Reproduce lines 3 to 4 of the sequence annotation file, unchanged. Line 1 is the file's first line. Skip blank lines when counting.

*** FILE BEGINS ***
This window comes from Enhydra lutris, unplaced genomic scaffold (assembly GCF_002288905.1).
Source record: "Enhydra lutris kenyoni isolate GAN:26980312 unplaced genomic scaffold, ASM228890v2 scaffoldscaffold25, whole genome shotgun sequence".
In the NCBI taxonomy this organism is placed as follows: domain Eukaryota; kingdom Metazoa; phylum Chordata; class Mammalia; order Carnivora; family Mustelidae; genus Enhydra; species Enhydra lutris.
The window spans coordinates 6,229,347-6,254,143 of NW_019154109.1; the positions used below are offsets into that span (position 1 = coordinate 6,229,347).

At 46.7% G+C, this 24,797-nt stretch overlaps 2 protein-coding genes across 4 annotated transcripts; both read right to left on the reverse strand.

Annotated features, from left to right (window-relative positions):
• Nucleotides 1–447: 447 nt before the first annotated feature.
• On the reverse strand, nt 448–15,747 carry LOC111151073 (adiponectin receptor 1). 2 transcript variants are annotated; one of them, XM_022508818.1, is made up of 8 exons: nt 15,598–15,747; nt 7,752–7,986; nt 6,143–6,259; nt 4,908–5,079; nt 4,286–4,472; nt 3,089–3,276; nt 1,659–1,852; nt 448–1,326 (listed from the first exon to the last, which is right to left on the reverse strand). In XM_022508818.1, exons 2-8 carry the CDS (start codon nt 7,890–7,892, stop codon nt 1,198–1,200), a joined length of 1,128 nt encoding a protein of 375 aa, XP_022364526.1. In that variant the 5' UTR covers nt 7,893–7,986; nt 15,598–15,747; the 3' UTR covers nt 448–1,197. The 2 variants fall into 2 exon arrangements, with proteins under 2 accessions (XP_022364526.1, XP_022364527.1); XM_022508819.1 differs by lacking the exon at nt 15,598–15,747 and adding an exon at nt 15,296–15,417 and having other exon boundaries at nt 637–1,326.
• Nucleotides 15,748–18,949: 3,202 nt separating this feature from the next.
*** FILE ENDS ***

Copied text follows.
In the NCBI taxonomy this organism is placed as follows: domain Eukaryota; kingdom Metazoa; phylum Chordata; class Mammalia; order Carnivora; family Mustelidae; genus Enhydra; species Enhydra lutris.
The window spans coordinates 6,229,347-6,254,143 of NW_019154109.1; the positions used below are offsets into that span (position 1 = coordinate 6,229,347).